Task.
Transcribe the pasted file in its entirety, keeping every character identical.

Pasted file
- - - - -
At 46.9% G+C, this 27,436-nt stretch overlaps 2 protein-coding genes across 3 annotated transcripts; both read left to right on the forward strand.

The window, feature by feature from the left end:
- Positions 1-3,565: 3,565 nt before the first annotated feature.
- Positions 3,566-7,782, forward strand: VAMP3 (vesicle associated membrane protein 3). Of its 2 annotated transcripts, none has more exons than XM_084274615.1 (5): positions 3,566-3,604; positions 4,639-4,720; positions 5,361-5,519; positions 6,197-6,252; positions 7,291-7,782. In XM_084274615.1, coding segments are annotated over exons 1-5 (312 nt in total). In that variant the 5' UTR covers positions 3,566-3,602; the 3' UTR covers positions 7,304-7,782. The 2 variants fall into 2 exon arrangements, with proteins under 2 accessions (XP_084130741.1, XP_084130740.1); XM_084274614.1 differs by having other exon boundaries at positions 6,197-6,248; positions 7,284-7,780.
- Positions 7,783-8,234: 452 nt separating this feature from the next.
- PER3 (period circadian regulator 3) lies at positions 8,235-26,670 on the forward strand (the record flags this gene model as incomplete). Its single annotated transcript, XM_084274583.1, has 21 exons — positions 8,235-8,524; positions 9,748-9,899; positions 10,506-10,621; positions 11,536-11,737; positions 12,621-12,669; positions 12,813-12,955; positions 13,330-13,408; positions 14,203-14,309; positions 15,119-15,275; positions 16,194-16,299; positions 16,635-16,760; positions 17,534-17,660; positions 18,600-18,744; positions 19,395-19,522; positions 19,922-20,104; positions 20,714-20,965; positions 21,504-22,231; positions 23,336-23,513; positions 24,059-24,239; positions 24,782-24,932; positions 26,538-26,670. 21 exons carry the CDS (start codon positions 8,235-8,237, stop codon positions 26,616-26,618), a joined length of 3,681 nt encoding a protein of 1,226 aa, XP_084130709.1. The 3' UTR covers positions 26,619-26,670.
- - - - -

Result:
At 46.9% G+C, this 27,436-nt stretch overlaps 2 protein-coding genes across 3 annotated transcripts; both read left to right on the forward strand.

The window, feature by feature from the left end:
- Positions 1-3,565: 3,565 nt before the first annotated feature.
- Positions 3,566-7,782, forward strand: VAMP3 (vesicle associated membrane protein 3). Of its 2 annotated transcripts, none has more exons than XM_084274615.1 (5): positions 3,566-3,604; positions 4,639-4,720; positions 5,361-5,519; positions 6,197-6,252; positions 7,291-7,782. In XM_084274615.1, coding segments are annotated over exons 1-5 (312 nt in total). In that variant the 5' UTR covers positions 3,566-3,602; the 3' UTR covers positions 7,304-7,782. The 2 variants fall into 2 exon arrangements, with proteins under 2 accessions (XP_084130741.1, XP_084130740.1); XM_084274614.1 differs by having other exon boundaries at positions 6,197-6,248; positions 7,284-7,780.
- Positions 7,783-8,234: 452 nt separating this feature from the next.
- PER3 (period circadian regulator 3) lies at positions 8,235-26,670 on the forward strand (the record flags this gene model as incomplete). Its single annotated transcript, XM_084274583.1, has 21 exons — positions 8,235-8,524; positions 9,748-9,899; positions 10,506-10,621; positions 11,536-11,737; positions 12,621-12,669; positions 12,813-12,955; positions 13,330-13,408; positions 14,203-14,309; positions 15,119-15,275; positions 16,194-16,299; positions 16,635-16,760; positions 17,534-17,660; positions 18,600-18,744; positions 19,395-19,522; positions 19,922-20,104; positions 20,714-20,965; positions 21,504-22,231; positions 23,336-23,513; positions 24,059-24,239; positions 24,782-24,932; positions 26,538-26,670. 21 exons carry the CDS (start codon positions 8,235-8,237, stop codon positions 26,616-26,618), a joined length of 3,681 nt encoding a protein of 1,226 aa, XP_084130709.1. The 3' UTR covers positions 26,619-26,670.